Sanchez, who came to the United States in 1997, refutes the idea that Hispanics can be lumped into one voting bloc.
“We don’t see each other as ‘Latins’ ... The Latin or the Hispanic concept doesn’t exist,” he said. “Yeah. We speak Spanish, but we use different words for different things.”
By the same token, Sanchez doesn’t think that all potential voters of Latin American origins have the same ideals or rally behind the same issues.
“Beyond immigration, there is not too much that unites us,” Sanchez said. “Everybody has different intentions ... everybody came here for different reasons.”
But Laura Ramirez Drain, executive director of the conservative-leaning HispanicVote.com, questions whether even all Hispanics are concerned with immigration policy.
Hispanics who are eligible to vote, she argues, may not be as concerned with immigration policy as they are education and jobs.
“If they’re eligible to vote, they’re worried about the economy and they’re worried about the jobs; their priorities are not immigration,” Drain said. “If they are not eligible to vote, that means they worry about immigration.”
Research at the Pew Center backs up her argument. The 2011 survey found that among registered Hispanic voters, the economy is the top priority.
Half of those polled said jobs and education were “extremely important” in the 2012 election; one third said immigration carried as much weight in their vote.
But in another poll conducted in November 2011 by Univision and Latino Decisions, 59 percent of Hispanic voters polled across 20 states said they would vote against a candidate who could not support amnesty for illegal immigrants, even if that candidate had an economic proposal the voter liked.
“To me, that’s absolutely telling that, yeah, they’re not a monolithic group. They don’t all vote alike on certain things, but everybody’s got their priorities,” Wolgin said. “And if you see a party — and this goes for either party — talking really tough and demonizing immigrants, it’s going to be, as my boss says, ‘adios’ to their vote.”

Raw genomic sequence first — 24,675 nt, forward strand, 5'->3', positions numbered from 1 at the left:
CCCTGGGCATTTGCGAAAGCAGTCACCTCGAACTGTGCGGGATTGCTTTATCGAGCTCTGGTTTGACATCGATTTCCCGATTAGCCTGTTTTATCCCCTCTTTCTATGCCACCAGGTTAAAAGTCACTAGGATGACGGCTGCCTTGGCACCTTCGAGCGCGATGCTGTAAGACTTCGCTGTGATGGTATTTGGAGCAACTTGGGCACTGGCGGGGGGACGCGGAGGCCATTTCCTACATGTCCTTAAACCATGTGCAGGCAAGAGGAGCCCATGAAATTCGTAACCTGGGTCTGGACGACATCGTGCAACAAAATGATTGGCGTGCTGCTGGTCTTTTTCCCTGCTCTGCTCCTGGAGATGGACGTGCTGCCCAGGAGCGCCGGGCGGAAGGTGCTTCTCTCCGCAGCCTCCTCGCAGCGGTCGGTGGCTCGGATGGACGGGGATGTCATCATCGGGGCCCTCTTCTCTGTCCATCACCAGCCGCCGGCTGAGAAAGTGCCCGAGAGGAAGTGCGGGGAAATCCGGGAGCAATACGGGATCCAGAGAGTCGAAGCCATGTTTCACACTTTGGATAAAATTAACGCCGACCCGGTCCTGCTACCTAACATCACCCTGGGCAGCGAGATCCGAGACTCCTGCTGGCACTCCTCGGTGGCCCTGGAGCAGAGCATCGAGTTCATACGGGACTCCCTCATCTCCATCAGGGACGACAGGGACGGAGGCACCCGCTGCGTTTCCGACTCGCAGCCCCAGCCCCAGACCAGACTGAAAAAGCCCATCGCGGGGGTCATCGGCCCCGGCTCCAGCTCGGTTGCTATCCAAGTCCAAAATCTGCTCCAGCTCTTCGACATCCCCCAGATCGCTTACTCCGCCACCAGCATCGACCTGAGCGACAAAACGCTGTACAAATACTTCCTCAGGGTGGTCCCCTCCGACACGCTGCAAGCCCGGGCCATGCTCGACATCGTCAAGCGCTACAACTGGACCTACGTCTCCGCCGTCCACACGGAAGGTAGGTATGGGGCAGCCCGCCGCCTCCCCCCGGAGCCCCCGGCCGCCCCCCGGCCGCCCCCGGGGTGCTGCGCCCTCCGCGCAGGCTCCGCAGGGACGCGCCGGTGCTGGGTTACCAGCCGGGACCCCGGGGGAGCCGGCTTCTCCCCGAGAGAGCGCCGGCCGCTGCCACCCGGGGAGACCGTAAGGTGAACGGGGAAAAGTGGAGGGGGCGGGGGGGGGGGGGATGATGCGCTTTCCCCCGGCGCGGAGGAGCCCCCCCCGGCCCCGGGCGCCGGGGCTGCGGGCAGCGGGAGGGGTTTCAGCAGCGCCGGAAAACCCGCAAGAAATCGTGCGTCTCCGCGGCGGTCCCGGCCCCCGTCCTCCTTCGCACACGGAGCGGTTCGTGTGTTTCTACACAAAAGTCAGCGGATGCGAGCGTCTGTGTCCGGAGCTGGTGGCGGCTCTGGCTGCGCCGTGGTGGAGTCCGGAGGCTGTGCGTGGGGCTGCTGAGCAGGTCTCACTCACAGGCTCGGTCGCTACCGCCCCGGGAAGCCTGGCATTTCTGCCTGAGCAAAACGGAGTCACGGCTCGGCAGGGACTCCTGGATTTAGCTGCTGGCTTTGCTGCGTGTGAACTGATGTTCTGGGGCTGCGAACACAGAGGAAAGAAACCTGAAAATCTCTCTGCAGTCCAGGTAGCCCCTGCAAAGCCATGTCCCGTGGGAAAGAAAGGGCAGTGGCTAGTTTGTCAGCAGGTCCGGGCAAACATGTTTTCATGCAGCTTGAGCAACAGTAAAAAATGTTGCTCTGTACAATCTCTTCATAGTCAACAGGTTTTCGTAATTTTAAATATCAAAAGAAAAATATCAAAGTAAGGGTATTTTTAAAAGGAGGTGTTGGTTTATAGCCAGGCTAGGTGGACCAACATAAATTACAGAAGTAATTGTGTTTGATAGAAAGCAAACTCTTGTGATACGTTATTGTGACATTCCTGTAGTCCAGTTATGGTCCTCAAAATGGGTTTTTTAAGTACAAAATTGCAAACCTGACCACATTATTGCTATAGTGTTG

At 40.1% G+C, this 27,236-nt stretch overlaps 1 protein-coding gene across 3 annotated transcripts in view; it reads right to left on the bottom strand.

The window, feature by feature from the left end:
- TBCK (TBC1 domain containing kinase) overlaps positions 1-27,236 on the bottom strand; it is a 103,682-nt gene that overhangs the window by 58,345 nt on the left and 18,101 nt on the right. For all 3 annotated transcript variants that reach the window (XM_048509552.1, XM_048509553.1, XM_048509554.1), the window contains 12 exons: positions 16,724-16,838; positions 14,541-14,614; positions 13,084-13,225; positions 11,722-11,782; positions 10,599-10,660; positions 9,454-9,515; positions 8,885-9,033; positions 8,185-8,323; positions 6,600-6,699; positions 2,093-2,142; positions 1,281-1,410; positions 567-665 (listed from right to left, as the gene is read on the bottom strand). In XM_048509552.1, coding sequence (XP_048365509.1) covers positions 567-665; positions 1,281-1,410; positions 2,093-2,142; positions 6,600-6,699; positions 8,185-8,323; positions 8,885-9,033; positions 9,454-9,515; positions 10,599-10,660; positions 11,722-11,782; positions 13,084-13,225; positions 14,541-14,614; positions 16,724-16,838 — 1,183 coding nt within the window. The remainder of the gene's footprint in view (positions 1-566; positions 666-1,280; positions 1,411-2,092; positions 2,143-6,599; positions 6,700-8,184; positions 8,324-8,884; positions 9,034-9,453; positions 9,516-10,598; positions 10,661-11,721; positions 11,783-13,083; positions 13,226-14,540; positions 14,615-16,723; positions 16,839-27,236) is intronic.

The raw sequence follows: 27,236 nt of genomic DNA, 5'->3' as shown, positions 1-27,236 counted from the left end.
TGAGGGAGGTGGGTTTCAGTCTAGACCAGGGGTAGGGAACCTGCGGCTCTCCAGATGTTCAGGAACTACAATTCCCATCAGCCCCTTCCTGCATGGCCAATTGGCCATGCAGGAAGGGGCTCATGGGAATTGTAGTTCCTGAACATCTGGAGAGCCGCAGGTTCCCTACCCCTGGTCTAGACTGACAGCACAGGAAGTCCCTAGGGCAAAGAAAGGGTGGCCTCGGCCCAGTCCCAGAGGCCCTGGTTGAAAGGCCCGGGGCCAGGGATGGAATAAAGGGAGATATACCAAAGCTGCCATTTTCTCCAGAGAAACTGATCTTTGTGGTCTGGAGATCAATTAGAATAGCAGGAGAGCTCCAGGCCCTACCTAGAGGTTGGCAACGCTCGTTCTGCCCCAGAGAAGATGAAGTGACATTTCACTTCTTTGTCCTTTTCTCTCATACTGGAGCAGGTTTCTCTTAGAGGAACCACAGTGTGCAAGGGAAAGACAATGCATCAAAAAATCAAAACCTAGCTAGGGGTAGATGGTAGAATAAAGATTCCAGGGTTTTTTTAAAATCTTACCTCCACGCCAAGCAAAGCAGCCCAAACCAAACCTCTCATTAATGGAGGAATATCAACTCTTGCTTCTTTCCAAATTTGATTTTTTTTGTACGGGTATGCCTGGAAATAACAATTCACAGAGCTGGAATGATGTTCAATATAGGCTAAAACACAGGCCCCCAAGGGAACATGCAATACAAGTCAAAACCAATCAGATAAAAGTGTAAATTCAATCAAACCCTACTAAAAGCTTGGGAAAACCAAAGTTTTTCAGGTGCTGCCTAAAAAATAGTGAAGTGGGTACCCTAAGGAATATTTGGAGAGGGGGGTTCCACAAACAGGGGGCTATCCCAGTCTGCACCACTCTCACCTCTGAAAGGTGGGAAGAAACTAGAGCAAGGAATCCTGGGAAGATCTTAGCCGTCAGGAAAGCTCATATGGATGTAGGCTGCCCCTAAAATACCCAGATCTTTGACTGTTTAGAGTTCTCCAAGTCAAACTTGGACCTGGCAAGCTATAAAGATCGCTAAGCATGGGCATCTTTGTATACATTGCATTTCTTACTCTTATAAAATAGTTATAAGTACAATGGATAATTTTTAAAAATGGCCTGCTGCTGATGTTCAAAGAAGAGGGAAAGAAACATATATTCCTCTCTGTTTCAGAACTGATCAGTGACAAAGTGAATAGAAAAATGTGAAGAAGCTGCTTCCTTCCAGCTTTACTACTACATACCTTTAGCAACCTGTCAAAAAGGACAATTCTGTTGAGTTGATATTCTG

Push is on to register voters
No matter how Hispanics vote, groups are reaching out to make sure their potential voting power becomes kinetic.
“We know that Latino voters, especially, are chronically under-registered,” Wolgin said.
Sanchez said elections were “rigged” in his home country, making him prouder to be a part of a voting system he feels he can trust.
Still, he can understand what might keep some Latinos from registering.
“It is so ingrained in us that we have to reject the government,” Sanchez said.
National groups are trying to reverse that trend. Hispanicvote.com formed this year with the main goal of enabling potential Hispanic voters, a goal the group hopes to reach through social media and engaging youth.
In Georgia, where Barreto estimates that only 40 percent of Hispanics eligible to vote are registered, a statewide organization of Latino elected officials has launched a campaign to change that.
Jerry Gonzalez, executive director of Georgia Association of Latino Elected Officials, said the group’s ORALE 10 initiative urges members to register 10 Hispanic voters this year. The association kicked off the effort this weekend with voter registration drives at retail locations across metro Atlanta.
The group plans to use Georgia’s recent anti-illegal immigrant law to mobilize and activate voters, Gonzalez said.
The U.S. Supreme Court, in deciding the constitutionality of a similar law in Arizona in the coming months, will influence whether court challenges of Georgia’s law will stand.
“Given the importance of the Supreme Court ruling, I think that the Latino vote is going to be mobilized like you’ve never seen before,” Gonzalez said. “People have recognized the impact that this has on our everyday lives.”
But for Sanchez, the need to vote is more basic. When he talks about the need to be a part of the American political process, he rarely mentions issues.
Instead, he talks about living in a successful democracy.
What he came from wasn’t a success. That’s why he’s here.
“We are here to really keep this country moving, because our nation’s project failed,” Sanchez said. “We don’t accept the way of living of those countries anymore.
“Our vote is to keep this country moving, forward and upward. It is about the continuation of everything that was started in 1775.”